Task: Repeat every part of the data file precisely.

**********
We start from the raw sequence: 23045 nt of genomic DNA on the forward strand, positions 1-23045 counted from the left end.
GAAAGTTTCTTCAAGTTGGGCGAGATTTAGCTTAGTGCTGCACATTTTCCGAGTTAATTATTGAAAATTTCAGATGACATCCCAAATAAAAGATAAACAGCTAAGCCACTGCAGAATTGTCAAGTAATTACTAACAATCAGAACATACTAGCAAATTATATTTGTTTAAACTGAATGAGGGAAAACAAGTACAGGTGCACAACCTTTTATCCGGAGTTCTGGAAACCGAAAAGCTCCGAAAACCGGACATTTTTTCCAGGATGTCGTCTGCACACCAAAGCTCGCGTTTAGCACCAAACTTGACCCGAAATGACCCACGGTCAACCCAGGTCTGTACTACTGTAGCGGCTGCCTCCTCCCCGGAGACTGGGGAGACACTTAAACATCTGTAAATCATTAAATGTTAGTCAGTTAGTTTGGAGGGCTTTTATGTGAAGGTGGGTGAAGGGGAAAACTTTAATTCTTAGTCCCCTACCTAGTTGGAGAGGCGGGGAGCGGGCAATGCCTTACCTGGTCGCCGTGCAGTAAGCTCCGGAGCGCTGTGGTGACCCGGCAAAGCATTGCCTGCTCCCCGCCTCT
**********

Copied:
We start from the raw sequence: 23045 nt of genomic DNA on the forward strand, positions 1-23045 counted from the left end.
GAAAGTTTCTTCAAGTTGGGCGAGATTTAGCTTAGTGCTGCACATTTTCCGAGTTAATTATTGAAAATTTCAGATGACATCCCAAATAAAAGATAAACAGCTAAGCCACTGCAGAATTGTCAAGTAATTACTAACAATCAGAACATACTAGCAAATTATATTTGTTTAAACTGAATGAGGGAAAACAAGTACAGGTGCACAACCTTTTATCCGGAGTTCTGGAAACCGAAAAGCTCCGAAAACCGGACATTTTTTCCAGGATGTCGTCTGCACACCAAAGCTCGCGTTTAGCACCAAACTTGACCCGAAATGACCCACGGTCAACCCAGGTCTGTACTACTGTAGCGGCTGCCTCCTCCCCGGAGACTGGGGAGACACTTAAACATCTGTAAATCATTAAATGTTAGTCAGTTAGTTTGGAGGGCTTTTATGTGAAGGTGGGTGAAGGGGAAAACTTTAATTCTTAGTCCCCTACCTAGTTGGAGAGGCGGGGAGCGGGCAATGCCTTACCTGGTCGCCGTGCAGTAAGCTCCGGAGCGCTGTGGTGACCCGGCAAAGCATTGCCTGCTCCCCGCCTCT